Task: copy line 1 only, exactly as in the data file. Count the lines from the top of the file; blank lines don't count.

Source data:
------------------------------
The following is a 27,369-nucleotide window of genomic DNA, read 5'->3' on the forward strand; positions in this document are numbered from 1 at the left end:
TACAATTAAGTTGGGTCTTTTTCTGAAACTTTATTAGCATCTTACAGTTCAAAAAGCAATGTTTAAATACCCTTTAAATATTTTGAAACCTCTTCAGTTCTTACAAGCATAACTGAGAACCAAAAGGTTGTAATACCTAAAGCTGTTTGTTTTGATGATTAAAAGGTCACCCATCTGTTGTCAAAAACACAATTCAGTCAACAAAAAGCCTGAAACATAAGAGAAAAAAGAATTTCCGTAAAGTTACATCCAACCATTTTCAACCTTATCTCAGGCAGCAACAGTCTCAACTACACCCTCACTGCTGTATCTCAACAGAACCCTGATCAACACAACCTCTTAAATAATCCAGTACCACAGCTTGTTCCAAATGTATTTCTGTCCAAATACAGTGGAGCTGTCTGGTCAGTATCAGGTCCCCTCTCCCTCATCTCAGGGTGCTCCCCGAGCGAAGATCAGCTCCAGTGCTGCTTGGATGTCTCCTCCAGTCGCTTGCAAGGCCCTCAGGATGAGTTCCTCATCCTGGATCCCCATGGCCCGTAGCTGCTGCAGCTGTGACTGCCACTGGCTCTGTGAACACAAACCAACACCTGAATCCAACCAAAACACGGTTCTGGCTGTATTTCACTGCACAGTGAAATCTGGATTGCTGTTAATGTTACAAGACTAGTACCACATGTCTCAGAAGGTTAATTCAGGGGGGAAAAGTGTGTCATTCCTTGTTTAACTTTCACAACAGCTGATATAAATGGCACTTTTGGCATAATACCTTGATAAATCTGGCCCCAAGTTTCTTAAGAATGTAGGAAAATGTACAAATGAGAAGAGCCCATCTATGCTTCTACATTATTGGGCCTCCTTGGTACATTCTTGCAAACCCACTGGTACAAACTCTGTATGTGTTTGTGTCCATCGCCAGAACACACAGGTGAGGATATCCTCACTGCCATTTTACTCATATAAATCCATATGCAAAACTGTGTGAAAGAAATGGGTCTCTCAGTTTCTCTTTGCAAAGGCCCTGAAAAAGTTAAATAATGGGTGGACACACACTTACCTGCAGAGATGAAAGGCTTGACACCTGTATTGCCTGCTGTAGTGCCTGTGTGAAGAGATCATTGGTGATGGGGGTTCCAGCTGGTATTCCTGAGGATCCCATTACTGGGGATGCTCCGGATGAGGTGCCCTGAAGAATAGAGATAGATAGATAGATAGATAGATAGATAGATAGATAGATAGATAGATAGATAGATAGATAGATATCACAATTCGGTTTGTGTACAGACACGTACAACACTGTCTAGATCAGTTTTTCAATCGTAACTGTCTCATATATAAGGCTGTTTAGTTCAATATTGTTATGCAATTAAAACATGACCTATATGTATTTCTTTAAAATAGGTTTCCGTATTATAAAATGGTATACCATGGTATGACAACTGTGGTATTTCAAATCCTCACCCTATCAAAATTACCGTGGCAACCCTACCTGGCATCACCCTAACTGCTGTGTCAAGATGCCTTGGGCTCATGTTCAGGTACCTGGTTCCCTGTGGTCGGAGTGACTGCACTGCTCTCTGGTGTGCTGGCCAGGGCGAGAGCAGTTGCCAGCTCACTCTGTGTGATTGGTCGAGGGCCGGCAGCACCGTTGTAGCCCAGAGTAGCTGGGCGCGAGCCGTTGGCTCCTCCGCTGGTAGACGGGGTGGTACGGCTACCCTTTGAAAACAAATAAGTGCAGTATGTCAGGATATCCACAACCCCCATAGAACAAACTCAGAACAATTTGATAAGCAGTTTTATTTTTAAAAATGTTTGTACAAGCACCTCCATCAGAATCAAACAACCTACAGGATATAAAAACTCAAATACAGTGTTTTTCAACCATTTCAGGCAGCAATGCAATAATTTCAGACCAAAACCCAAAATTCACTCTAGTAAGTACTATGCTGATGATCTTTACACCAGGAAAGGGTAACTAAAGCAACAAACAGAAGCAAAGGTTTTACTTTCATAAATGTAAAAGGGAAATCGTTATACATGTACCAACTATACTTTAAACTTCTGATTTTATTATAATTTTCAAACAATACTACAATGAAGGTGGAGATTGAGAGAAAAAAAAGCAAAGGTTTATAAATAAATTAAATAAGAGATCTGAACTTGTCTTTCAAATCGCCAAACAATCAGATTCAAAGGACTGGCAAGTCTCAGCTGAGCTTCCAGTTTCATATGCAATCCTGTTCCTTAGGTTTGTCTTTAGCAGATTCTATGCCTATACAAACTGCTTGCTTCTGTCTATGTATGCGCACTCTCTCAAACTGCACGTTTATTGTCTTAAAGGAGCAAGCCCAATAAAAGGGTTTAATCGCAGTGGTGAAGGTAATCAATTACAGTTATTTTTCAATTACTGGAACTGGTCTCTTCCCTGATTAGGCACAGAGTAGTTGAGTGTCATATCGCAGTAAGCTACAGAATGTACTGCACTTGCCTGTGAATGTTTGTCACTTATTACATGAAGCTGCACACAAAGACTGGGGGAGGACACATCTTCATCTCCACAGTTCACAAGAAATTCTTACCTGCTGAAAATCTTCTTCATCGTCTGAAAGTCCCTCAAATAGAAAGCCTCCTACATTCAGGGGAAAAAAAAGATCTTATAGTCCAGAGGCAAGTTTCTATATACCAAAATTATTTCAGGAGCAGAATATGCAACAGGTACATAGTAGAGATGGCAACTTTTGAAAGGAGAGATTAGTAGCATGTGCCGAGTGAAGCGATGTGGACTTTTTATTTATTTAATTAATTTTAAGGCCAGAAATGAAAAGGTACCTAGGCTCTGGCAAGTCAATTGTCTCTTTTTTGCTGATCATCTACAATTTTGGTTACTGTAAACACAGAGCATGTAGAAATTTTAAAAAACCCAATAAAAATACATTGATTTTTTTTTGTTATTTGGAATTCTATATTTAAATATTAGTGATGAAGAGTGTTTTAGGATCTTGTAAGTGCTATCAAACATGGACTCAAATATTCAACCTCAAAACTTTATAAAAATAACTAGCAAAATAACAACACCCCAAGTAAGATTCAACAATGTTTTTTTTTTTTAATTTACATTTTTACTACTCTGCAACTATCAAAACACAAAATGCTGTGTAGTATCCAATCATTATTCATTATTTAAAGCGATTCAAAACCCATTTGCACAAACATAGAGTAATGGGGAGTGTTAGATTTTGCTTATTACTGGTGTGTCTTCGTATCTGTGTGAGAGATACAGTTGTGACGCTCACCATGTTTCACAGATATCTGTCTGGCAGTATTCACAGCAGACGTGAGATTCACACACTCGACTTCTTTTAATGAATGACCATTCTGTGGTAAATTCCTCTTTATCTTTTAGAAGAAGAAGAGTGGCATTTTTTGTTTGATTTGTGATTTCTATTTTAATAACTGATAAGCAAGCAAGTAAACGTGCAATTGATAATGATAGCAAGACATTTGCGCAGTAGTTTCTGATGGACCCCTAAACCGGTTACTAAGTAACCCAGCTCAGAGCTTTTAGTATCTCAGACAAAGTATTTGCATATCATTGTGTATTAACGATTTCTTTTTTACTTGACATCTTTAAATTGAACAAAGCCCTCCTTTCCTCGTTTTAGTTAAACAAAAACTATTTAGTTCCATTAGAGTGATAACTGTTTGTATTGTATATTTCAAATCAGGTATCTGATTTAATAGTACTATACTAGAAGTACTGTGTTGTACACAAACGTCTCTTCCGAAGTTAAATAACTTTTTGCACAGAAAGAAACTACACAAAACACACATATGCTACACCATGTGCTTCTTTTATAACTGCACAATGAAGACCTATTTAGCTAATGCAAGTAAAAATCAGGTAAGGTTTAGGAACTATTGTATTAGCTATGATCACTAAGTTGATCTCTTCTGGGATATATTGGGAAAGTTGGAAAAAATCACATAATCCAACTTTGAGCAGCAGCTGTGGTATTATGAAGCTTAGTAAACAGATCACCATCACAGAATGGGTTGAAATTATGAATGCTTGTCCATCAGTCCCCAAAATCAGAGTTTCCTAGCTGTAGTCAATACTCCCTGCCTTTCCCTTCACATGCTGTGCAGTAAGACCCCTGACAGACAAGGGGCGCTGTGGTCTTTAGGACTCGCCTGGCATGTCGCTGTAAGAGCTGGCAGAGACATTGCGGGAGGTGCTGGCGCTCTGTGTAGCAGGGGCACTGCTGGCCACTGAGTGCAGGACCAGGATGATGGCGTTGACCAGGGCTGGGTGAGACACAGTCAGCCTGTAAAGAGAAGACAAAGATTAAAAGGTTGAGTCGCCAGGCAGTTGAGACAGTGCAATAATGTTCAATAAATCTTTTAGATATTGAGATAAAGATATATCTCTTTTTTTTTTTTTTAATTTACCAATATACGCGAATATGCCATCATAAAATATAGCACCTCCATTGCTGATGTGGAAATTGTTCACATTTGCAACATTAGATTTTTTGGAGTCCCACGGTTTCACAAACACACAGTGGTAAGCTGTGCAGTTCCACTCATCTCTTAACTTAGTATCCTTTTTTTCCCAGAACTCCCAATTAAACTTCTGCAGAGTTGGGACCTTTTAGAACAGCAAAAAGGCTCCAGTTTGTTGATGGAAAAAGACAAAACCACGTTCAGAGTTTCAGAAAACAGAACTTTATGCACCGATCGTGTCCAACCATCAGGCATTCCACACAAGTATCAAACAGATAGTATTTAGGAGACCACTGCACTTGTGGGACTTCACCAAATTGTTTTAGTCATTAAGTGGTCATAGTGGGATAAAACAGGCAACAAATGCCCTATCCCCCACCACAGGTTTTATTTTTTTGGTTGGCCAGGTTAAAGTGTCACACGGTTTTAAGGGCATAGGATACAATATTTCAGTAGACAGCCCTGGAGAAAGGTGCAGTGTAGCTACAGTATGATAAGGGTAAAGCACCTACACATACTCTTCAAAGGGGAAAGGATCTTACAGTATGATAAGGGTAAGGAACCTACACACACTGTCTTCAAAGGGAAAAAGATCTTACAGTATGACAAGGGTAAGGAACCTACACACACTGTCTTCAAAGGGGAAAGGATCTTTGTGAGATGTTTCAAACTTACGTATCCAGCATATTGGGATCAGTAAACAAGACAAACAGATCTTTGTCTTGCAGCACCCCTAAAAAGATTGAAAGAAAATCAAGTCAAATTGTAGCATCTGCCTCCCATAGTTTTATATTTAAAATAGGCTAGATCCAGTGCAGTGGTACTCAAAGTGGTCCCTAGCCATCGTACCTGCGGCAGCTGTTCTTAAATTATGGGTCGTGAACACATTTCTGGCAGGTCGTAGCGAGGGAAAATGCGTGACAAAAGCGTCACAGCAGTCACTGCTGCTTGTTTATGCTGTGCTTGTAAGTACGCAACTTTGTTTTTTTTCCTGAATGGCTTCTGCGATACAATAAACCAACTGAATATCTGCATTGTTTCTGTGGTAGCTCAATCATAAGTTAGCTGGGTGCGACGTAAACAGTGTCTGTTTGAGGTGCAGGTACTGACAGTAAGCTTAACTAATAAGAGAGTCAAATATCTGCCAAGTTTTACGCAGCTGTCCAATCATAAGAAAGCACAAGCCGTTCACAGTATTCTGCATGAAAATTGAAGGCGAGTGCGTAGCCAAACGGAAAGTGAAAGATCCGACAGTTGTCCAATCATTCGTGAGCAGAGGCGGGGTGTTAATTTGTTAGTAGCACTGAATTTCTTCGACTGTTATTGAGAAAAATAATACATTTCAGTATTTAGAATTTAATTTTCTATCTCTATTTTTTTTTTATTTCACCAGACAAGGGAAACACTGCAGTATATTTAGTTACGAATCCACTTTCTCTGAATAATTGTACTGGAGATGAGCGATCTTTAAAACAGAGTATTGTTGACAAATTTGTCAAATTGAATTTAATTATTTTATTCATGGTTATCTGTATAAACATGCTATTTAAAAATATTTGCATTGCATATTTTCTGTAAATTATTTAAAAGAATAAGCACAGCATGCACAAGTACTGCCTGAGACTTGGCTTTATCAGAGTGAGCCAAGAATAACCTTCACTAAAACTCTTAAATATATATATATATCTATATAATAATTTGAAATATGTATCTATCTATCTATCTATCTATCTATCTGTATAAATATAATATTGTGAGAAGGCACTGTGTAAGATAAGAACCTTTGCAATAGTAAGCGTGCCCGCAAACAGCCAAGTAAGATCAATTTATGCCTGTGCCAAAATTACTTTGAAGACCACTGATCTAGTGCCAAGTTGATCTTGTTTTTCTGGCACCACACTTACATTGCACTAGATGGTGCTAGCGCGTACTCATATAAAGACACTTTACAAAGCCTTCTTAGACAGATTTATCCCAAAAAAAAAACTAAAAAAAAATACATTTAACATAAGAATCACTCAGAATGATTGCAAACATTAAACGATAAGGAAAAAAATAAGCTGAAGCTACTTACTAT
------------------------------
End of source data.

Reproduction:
The following is a 27,369-nucleotide window of genomic DNA, read 5'->3' on the forward strand; positions in this document are numbered from 1 at the left end: